The rise of multimedia has not had a massive impact because only a quarter -- 27% -- think ads help remind them of a brand, compared to 34% globally. However, on a slightly more positive note, a third of UK consumers feel that ads are better at telling stories than they were three years ago.
So, we have many more ads that are getting in the way -- but they are, at least, managing to tell better stories.
At the same time, there is a disconnect in the research, as digital marketers believe targeting is twice as important as consumers actually find it. The takeaway is that a negative experience of being targeted is always far more memorable than being accurately targeted.
There are a bunch of interesting findings from the research, but these are the standouts for me. The UK is becoming saturated with more and more advertising, which consumers are now finding can get in the way.
One only has to go for a quick surf to find the British public is right in highlighting the issues we all face. Just try reading an article on The Mirror or The Express. Units pop up in front of you, the page scrambles as you scroll down, and worst of all, there are auto-play video ads you can't even ignore by scrolling away. Times all this annoyance by ten if you're on a mobile device.
It's probably little wonder that one in five Brits now block ads, and although I have little sympathy for digital freeloaders, I do think they are a bellwether sign publishers need to pay close attention to.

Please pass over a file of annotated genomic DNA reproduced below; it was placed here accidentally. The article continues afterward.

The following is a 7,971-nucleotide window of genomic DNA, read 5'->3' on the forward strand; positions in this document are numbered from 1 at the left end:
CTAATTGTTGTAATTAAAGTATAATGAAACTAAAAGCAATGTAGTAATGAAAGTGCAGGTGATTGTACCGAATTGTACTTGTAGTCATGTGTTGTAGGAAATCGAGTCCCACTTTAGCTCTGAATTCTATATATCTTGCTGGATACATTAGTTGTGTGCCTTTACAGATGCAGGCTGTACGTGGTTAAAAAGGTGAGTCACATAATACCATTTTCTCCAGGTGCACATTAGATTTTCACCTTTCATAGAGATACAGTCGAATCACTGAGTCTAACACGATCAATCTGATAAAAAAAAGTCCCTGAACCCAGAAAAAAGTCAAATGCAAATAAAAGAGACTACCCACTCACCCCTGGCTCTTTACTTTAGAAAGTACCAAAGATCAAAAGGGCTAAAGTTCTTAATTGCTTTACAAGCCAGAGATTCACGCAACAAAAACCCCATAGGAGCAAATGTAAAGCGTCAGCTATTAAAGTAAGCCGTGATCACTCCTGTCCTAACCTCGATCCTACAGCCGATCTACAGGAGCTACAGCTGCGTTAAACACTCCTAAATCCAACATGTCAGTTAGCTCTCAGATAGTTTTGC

Regular readers will know I'm a big fan of the work of the Coalition for Better Ads. The organisation is there pumping out information on what publishers should already know. Big units that cover up the content and video that play automatically should be ditched because they simply annoy users too much.
This AdReaction research would back up that more people are feeling increasingly frustrated by intrusive advertising formats as they try to browse the web.
For Kantar Millward Brown an additional observation is that advertising works best when run on an integrated, cross-channel basis. In fact, integrated campaigns, marketers reveal, work 31% better. Interestingly, the best combination is TV and Facebook or TV and Outdoor.
It's not just interesting because TV is present in both combinations, but because we're dealing with clearly defined channels here that have a segment -- a slot for advertising that doesn't intrude beyond that slot. You don't get a pop-up for ice cream appearing as the news headlines are read out and Facebook has a clear slot for ads that don't leap out of their box and it never automatically play audio. It's the same with outdoor. A poster or screen is limited. It's there on the wall or on a walkway, and doesn't leap out and tap you on the shoulder.
The big takeaway? Consumers are becoming fed up with too much internet advertising, which they are beginning to see as intrusive.
They respond best to cross-channel campaigns where there is a time and a place for ads that respect the main purpose for why they are providing their attention.